Running RMAN backups from crontab

As any other Unix/Linux dude or DBA you probably want to automate all tasks that can be automated, and backup is surely one thing that falls into this category. Like most people I use RMAN for backups, and to automate RMAN you should do some script work.

The first script performs a complete backup

[oracle@oradb01 ~]$ cat rman_backup_full.sh

connect target /
backup incremental level 0 cumulative device type disk tag 'FULL' database; 
backup device type disk tag 'FULL_ARCH' archivelog all not backed up;
run {
allocate channel oem_backup_disk1 type disk  maxpiecesize 1000 G;
backup tag 'FULL_CNTRL' current controlfile;
release channel oem_backup_disk1;
}
allocate channel for maintenance type disk;
delete noprompt obsolete device type disk;
release channel;
exit;

The second script performs an incremental  backup.

[oracle@oradb01 ~]$ cat rman_backup_incr.sh

connect target /

backup incremental level 1 cumulative device type disk tag ‘INCR’ database;
backup device type disk tag ‘INCR_ARCH’ archivelog FROM TIME ‘SYSDATE-7’;
run {
allocate channel oem_backup_disk1 type disk  maxpiecesize 1000 G;
backup tag ‘INCR_CNTRL’ current controlfile;
release channel oem_backup_disk1;
}
allocate channel for maintenance type disk;
delete noprompt obsolete device type disk;
release channel;

exit;

Here is the runner scripts for backup scripts that i created above.

[oracle@primarydb ~]$ less run_rman_backup_full.sh 

#!/bin/sh

RMANDATE=`date +%d_%m_%Y`
WHEN=`date +%d_%m_%Y-%H:%M:%S`
RMANLOGS=»/u01/flash_recovery_area/PRIDB/rmanlogs»
ORACLE_BIN=»/u01/oracle/app/oracle/product/11.2.0/db_1/bin»
ORACLE_SID=»DB»

echo «Backup Completed.. » $WHEN

. ~/.bash_profile

$ORACLE_BIN/rman cmdfile /home/oracle/rman_backup_full.sh log $RMANLOGS/rman_backup_full_$RMANDATE.log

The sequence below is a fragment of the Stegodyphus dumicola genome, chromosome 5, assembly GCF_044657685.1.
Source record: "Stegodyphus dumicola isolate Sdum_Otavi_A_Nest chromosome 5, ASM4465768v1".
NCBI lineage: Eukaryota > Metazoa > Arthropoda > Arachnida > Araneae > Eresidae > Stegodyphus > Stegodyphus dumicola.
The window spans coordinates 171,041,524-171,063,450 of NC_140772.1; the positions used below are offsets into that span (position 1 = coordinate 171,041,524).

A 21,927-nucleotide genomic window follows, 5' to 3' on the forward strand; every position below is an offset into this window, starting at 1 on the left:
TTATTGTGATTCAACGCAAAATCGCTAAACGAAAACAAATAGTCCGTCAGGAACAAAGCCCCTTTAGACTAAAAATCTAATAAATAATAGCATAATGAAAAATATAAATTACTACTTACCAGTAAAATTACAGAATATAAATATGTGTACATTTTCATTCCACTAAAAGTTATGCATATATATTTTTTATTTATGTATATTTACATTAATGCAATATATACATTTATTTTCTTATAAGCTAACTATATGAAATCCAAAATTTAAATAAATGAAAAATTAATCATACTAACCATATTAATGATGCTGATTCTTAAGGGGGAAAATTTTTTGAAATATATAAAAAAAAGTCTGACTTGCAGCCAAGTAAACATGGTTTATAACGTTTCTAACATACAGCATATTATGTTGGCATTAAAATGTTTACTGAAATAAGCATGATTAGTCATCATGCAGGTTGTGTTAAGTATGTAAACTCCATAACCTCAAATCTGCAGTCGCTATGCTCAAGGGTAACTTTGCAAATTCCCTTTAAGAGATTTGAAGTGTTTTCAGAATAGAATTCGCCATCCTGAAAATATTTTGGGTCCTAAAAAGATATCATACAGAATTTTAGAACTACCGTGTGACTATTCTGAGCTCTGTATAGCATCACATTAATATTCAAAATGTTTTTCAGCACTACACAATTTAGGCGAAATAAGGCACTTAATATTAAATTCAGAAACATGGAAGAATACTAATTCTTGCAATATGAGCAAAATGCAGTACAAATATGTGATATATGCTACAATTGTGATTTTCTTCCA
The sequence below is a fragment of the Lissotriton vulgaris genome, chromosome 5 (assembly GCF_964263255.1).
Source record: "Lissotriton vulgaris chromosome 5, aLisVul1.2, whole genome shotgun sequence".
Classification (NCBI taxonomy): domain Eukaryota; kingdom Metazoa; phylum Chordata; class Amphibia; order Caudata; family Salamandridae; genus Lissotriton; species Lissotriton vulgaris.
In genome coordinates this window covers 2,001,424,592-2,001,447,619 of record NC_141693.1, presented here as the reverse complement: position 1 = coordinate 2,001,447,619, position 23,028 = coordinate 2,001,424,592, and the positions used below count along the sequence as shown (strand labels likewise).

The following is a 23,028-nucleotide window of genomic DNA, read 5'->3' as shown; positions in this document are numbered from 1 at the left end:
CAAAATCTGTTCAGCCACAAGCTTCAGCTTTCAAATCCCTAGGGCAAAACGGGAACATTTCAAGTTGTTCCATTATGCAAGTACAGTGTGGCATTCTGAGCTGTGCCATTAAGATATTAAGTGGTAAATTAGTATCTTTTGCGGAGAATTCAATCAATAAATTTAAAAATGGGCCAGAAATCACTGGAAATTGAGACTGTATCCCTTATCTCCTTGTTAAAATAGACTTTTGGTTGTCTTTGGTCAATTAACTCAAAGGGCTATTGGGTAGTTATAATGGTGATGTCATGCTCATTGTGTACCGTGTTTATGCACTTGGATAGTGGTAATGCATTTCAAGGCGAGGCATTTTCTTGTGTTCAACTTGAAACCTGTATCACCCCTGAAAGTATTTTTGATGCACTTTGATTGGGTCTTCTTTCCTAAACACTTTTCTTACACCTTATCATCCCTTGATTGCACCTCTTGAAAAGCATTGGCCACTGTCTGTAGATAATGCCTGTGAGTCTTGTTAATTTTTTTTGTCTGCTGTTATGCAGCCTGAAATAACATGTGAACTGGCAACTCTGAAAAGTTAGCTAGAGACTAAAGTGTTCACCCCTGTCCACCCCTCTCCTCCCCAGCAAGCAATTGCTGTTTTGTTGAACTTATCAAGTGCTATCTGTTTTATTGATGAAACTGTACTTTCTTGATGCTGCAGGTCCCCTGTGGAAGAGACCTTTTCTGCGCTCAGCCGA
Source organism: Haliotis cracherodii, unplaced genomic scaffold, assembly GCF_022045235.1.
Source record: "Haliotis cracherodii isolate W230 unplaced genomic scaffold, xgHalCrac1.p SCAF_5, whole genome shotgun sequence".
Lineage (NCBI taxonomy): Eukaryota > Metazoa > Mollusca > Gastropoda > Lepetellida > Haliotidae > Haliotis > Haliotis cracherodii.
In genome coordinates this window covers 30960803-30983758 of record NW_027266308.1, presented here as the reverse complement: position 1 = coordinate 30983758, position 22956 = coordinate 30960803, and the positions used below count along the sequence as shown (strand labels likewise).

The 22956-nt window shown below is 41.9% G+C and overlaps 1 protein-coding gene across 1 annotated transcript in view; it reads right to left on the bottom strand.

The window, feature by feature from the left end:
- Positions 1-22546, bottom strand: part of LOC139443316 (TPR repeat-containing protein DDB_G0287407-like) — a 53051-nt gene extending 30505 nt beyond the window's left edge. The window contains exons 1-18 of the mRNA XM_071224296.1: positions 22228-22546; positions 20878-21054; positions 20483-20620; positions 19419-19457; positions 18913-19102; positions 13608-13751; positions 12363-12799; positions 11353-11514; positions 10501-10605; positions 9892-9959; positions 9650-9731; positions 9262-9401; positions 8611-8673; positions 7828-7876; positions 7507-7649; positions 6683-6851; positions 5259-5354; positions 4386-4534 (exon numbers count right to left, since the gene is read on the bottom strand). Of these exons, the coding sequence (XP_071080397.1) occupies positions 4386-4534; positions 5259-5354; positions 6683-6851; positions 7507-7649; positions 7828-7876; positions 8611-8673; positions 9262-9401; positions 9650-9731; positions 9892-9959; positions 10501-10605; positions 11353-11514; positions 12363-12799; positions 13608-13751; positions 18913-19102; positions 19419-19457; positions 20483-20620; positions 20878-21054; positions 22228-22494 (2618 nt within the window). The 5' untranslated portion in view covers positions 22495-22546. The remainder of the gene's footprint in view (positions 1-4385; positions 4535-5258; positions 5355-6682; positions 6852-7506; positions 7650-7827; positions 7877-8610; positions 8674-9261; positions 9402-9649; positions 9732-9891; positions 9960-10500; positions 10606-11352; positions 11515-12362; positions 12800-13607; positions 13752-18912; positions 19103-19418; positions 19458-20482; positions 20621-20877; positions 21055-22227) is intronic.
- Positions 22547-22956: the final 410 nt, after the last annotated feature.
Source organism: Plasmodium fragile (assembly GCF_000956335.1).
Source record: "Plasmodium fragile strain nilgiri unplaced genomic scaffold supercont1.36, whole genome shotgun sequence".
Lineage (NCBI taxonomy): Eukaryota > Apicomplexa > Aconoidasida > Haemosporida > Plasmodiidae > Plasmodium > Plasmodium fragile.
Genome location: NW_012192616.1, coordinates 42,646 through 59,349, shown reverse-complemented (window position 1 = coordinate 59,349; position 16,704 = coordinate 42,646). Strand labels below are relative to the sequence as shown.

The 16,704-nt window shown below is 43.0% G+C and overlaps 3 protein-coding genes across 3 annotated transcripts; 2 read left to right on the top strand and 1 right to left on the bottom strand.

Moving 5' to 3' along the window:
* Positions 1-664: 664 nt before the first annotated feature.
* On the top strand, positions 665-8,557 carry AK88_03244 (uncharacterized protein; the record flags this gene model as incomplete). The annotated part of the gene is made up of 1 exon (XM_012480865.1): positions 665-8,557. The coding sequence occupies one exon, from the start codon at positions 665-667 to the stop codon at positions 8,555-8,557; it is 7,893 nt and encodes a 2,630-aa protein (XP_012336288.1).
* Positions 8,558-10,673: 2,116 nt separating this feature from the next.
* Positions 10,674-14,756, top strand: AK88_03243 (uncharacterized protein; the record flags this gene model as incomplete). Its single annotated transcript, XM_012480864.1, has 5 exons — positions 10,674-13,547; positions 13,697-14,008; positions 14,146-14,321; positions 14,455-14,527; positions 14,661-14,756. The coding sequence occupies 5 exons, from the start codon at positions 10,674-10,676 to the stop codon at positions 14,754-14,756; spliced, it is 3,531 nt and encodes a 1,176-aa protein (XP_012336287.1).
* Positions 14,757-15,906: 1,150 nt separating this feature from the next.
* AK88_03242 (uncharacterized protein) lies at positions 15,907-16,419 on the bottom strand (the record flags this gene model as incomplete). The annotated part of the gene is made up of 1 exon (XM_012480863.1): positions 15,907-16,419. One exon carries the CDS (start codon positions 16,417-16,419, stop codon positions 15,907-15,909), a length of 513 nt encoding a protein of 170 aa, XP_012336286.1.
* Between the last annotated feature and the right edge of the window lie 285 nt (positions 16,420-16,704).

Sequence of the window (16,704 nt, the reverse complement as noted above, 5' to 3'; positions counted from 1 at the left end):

WHEN=`date +%d_%m_%Y-%H:%M:%S`

echo «RMAN Backup Completed.. » $WHEN

[oracle@primarydb ~]$

[oracle@primarydb ~]$ less run_rman_backup_incr.sh 

#!/bin/sh

RMANDATE=`date +%d_%m_%Y`
WHEN=`date +%d_%m_%Y-%H:%M:%S`
RMANLOGS=»/u01/flash_recovery_area/PRIDB/rmanlogs»
ORACLE_BIN=»/u01/oracle/app/oracle/product/11.2.0/db_1/bin»
ORACLE_SID=»DB»

echo «Backup Completed.. » $WHEN

. ~/.bash_profile

$ORACLE_BIN/rman cmdfile /home/oracle/rman_backup_incr.sh log $RMANLOGS/rman_backup_incr_$RMANDATE.log
WHEN=`date +%d_%m_%Y-%H:%M:%S`

echo «RMAN Backup Completed.. » $WHEN

Now, my scripts are ready to run. But first i need to check log file destination in script and then they are ready to add crontab.

We can add scripts to crontab by

[oracle@oradb01 ~]$ crontab -e [Make sure you do this as the Oracle-user, not root!]

00 20 * * * /bin/sh  /home/oracle/Scripts/run_rman_backup_full.sh > /dev/null
00 50 * * * /bin/sh  /home/oracle/Scripts/run_rman_backup_incr.sh > /dev/null

You can check your new crontab by

[oracle@oradb01 ~]$ crontab -l

00 20 * * * /bin/sh  /home/oracle/Scripts/run_rman_backup_full.sh > /dev/null
00 50 * * * /bin/sh  /home/oracle/Scripts/run_rman_backup_incr.sh > /dev/null

These are just examples, and you might want to use a different schedule to optimize time schedule or to adjust the scripts in terms of what you want RMAN to do for you.

 

Oracle Active Data Guard setup

This article is just for my own reference – it’s been mostly copied from http://oracle-base.com/articles/11g/data-guard-setup-11gr2.php as a backup, in case the article will be removed. It has also been adjusted slightly to be more in line with own preference and methods.